LaGRANGE, Mo. — Shade Lewis had just come in from feeding his cows one sunny spring afternoon when he opened a letter that could change his life: The government was offering to pay off his $200,000 farm loan, part of a new debt relief program created by Democrats to help farmers who have endured generations of racial discrimination.
It was a windfall for a 29-year-old who has spent the past decade scratching out a living as the only Black farmer in his corner of northeastern Missouri, where signposts quoting Genesis line the soybean fields and traffic signals warn drivers to go slow because it is planting season.
But the $4 billion fund has angered conservative white farmers who say they are being unfairly excluded because of their race. And it has plunged Mr. Lewis and other farmers of color into a new culture war over race, money and power in American farming.
“You can feel the tension,” Mr. Lewis said. “We’ve caught a lot of heat from the conservative Caucasian farmers.”
“socially disadvantaged farmers” — Black, Hispanic, Indigenous and other nonwhite workers who have endured a long history of discrimination, from violence and land theft in the Jim Crow South to banks and federal farm offices that refused them loans or government benefits that went to white farmers.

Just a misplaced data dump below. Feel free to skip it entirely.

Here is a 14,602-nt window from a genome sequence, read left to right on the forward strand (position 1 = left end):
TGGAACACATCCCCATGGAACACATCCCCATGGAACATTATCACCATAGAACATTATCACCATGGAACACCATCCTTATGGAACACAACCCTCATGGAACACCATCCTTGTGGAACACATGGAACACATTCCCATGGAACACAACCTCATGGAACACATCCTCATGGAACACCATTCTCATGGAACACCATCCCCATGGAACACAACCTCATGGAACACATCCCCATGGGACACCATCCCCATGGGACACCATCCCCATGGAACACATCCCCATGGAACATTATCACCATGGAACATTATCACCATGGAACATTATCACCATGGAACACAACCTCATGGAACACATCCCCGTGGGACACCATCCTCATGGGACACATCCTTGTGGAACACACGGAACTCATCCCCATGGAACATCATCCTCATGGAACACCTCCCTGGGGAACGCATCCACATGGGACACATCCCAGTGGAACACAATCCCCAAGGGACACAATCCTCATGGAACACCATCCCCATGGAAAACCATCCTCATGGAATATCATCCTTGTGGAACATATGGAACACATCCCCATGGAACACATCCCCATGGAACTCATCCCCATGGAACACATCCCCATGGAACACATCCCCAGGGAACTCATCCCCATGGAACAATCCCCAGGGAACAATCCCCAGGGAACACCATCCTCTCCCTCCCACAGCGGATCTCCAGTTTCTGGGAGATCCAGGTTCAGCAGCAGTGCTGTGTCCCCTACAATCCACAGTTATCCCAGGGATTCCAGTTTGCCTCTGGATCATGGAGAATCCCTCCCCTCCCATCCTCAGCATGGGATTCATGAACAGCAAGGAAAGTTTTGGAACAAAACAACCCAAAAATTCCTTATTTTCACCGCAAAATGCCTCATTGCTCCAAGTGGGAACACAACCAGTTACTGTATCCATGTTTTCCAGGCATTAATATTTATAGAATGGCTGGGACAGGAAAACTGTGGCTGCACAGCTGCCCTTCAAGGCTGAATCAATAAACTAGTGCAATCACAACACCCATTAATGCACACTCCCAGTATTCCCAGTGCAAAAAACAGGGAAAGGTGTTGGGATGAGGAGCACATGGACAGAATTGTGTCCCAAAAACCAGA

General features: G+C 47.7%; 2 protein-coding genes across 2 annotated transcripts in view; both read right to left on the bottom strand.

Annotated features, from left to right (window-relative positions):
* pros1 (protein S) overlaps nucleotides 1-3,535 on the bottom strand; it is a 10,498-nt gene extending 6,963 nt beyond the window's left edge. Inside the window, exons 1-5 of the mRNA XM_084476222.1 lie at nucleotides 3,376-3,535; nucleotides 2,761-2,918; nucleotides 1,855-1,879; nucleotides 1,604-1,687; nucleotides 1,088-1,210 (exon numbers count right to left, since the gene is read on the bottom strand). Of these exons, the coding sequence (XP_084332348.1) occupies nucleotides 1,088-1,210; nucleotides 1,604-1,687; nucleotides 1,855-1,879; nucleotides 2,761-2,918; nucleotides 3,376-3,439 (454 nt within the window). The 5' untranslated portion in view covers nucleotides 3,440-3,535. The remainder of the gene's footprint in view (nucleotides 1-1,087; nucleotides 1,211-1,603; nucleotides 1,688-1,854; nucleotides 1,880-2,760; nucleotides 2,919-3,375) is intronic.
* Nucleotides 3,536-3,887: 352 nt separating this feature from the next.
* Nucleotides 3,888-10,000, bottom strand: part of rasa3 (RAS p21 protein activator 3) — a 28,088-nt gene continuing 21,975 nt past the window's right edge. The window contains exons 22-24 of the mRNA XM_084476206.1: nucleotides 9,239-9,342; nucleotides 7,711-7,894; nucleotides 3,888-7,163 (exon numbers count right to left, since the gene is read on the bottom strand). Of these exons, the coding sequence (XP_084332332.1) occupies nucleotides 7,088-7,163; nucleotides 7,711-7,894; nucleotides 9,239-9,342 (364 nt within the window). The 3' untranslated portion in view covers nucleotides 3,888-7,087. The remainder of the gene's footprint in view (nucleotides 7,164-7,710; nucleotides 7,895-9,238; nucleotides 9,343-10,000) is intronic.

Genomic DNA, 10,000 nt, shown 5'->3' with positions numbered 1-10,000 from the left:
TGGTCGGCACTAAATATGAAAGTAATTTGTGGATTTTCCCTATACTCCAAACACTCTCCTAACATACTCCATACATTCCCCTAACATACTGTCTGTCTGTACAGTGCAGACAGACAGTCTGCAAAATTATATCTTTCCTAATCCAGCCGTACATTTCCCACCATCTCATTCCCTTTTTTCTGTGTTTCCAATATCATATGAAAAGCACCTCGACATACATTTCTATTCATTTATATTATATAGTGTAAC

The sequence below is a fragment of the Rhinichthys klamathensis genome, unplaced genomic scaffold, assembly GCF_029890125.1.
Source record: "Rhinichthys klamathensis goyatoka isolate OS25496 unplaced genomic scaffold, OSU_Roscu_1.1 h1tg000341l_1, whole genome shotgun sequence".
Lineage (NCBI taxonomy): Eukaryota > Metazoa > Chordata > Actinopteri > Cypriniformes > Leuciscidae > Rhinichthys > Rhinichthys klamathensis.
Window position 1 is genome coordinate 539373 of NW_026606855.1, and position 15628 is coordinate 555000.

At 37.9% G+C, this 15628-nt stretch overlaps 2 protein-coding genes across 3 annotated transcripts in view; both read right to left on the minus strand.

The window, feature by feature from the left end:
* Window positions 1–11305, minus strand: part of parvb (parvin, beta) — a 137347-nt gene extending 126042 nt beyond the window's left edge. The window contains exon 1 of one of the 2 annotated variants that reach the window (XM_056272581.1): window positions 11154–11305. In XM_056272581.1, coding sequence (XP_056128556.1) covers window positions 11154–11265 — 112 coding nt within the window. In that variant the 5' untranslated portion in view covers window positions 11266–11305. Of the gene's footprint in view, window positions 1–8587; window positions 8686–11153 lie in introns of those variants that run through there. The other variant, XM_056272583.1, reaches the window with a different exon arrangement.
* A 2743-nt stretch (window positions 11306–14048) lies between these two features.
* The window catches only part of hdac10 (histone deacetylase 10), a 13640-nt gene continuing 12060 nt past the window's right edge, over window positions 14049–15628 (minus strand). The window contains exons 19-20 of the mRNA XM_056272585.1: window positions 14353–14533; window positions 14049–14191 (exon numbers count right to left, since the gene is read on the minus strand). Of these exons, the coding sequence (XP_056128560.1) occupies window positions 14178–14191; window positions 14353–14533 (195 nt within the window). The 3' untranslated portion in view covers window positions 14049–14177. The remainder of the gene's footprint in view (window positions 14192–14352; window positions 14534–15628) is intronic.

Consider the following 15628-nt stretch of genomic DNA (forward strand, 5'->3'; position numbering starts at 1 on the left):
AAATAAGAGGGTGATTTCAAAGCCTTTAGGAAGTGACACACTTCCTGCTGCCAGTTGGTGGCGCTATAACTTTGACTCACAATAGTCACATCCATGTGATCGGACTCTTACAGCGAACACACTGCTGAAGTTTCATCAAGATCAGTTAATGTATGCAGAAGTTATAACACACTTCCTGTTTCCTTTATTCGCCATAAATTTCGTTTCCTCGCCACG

The program is part of a broader effort by the Biden administration and Democrats in Congress to confront how racial injustice has shaped American farming, which is overwhelmingly white. Black farm advocacy groups say that nearly all the land, profit and subsidies go to the biggest, most powerful farm operations, leaving Black farmers with little. But in large portions of rural America, the payments threaten to further anger white conservative farmers.
The plans have drawn thousands of enraged comments on farm forums and are being fought by banks worried about losing interest income. And some rural residents have rallied around a new slogan, cribbed from the conservative response to the Black Lives Matter movement: All Farmers Matter.
Mr. Lewis is part of a new generation of Black farmers venturing back into urban plots and small rural farms, driven by a desire to nourish their communities with healthy food and create wealth rooted in the land.
Growing up in LaGrange, a city of 950 along the Mississippi River, Mr. Lewis would scoot a toy John Deere tractor through his mother’s apartment and pretend he was farming the carpet. He joined 4-H, farming and business groups in high school. He started farming at 19, with a few cows and dreams of ending the day with his own dirt on the soles of his boots.
1.4 percent of American farmers. Most are concentrated in the Southeast and Texas.
These days, Black farmers have forged online networks that function as their own digital homemade farm bureaus. They celebrate first turnip harvests, ask whether fertilizer made from fish can revive wilting plants and commiserate about navigating government programs and the isolation of being the only Black farmers in their counties.